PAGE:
The controversial Northern Pass power line project isn’t dead. But it’s not Governor Charlie Baker’s problem anymore.
Two months ago, the Baker administration, alongside three electric utilities, endorsed Northern Pass over rival transmission proposals to deliver a vast amount of hydropower from Canada via New Hampshire. It was a key step in the state’s plan to reduce our reliance on natural gas. As of Wednesday, that selection has been officially terminated.
What went wrong? The Mass. selection committee liked that Northern Pass would be in service much sooner than rival proposals running through Vermont and Maine. But that optimistic timeline was almost immediately thrown into jeopardy when New Hampshire regulators denied a key permit. As a result, Northern Pass developer Eversource was given a March 27 deadline to win them over. When that didn’t happen, Avangrid’s power line through western Maine rose to the top.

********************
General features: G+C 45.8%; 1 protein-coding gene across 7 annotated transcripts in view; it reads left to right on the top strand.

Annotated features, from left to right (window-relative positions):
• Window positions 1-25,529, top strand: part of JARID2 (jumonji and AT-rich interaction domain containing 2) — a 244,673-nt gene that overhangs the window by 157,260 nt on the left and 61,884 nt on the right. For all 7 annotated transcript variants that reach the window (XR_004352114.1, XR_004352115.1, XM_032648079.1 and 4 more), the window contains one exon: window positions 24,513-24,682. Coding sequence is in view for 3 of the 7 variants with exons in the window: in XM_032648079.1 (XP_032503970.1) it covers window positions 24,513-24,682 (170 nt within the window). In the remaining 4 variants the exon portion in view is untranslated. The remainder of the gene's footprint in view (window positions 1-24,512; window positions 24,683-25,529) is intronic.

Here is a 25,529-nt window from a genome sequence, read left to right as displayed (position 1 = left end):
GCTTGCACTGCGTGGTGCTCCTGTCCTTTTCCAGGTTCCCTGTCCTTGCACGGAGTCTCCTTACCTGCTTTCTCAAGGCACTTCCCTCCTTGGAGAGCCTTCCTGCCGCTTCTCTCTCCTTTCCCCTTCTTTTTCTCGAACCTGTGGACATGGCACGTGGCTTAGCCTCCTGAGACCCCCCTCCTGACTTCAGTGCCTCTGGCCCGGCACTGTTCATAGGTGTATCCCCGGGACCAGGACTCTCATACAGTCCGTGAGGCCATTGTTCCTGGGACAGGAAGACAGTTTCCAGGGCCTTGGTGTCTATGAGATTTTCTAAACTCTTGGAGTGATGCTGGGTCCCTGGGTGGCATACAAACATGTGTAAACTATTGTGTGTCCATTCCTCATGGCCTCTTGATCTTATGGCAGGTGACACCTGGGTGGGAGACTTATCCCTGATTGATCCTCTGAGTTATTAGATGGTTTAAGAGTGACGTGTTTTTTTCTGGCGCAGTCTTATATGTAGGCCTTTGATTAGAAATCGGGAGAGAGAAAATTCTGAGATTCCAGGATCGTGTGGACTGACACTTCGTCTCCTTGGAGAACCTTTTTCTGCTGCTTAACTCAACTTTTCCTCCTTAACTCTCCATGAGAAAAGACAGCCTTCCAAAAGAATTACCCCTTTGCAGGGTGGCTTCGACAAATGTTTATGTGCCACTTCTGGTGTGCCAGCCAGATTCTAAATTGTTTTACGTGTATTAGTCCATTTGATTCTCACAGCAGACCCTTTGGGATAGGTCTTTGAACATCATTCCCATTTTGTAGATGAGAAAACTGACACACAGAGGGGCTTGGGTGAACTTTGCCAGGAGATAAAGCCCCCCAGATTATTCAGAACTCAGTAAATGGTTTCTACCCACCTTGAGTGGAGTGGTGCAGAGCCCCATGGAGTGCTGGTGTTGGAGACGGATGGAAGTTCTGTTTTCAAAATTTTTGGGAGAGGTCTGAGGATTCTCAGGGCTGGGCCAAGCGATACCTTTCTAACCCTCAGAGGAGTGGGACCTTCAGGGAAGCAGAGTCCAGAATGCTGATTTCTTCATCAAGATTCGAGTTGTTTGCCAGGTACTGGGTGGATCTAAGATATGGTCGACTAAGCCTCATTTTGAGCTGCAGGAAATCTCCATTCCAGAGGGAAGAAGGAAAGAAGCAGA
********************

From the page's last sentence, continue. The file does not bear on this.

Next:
Avangrid’s New England Clean Energy Connect has already drawn criticism, too. But nearly two-thirds of the roughly 150-mile line would go through existing utility rights of way. It’s hard to imagine the same fierce resistance emerging in Maine that Northern Pass faced in the Granite State.
It remains unclear how much influence Eversource had over the original Northern Pass selection. The company was on both sides of the table: Northern Pass was its baby, but it was also working the the state, National Grid, and Unitil on choosing among the three plans. That’s just one reason the Baker administration courted controversy by touting Northern Pass two months ago.
Eversource has already invested nearly $300 million over nearly a decade pursuing Northern Pass. The company is not about to give up now. But it can no longer turn to the Baker administration to help make the project a reality.